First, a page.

I've made a few different lissajous diagrams now, but initially it took me a while to figure out what was going on. When I googled for explanations, they were all either too 'mathsy' for me, or they were links to a live-coding environment called lissajous by Kyle Stetz (awesome live-coding environment btw).
Lissajous diagrams are very straightforward. They are just a cartesian co-ordinate system like you used in middle school, with one signal assigned to the x axis and another (usually related) signal assigned to the y axis. Yes, that's it. Super easy. Lissajous diagrams are often used in DAW plugins to represent stereo spread. They're a very good way of visualising stereo spread as you can immediately see the difference between the two channels. I regularly work with mono signals, so I don't always have two channels to use. What I do is grab a delayed copy of the same signal, and use that. The visualisation is similar, but what you're seeing is related to the 'temporal flux' (which is a shitty name, but it captures the concept) of the mono sound.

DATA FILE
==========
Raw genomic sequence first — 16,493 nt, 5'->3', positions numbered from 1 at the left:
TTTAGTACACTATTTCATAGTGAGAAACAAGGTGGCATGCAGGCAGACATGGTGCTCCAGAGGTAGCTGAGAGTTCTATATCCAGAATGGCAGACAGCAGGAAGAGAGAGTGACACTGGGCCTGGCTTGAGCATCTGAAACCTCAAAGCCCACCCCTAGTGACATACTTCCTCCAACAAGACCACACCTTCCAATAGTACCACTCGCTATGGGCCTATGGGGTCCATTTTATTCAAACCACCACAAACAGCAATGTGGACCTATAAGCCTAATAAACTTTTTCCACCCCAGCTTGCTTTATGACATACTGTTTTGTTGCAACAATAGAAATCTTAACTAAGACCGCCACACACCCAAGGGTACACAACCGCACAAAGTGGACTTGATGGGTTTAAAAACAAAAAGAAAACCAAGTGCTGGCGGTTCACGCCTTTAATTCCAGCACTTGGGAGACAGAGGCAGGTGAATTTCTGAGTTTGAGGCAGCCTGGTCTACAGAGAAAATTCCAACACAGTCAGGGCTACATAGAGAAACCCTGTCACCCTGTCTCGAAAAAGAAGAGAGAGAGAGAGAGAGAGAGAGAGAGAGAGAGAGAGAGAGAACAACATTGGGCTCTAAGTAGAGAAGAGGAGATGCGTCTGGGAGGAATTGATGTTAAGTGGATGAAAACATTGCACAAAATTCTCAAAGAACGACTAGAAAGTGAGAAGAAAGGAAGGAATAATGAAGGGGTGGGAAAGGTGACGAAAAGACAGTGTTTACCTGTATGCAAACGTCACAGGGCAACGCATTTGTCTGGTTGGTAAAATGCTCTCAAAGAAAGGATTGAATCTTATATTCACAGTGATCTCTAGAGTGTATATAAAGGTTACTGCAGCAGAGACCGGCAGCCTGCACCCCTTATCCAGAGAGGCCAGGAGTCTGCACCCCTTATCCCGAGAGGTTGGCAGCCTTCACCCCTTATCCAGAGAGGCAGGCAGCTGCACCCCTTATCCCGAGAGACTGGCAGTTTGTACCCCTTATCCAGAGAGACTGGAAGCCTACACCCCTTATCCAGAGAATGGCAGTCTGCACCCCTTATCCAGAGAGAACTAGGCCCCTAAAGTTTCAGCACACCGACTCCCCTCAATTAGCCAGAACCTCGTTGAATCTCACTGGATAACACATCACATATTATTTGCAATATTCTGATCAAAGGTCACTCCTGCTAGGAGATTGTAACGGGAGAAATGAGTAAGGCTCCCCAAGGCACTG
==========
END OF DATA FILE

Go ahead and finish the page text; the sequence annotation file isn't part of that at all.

I hope this helps someone else figure out what's going on, and saves them from the live-coding environment's excellent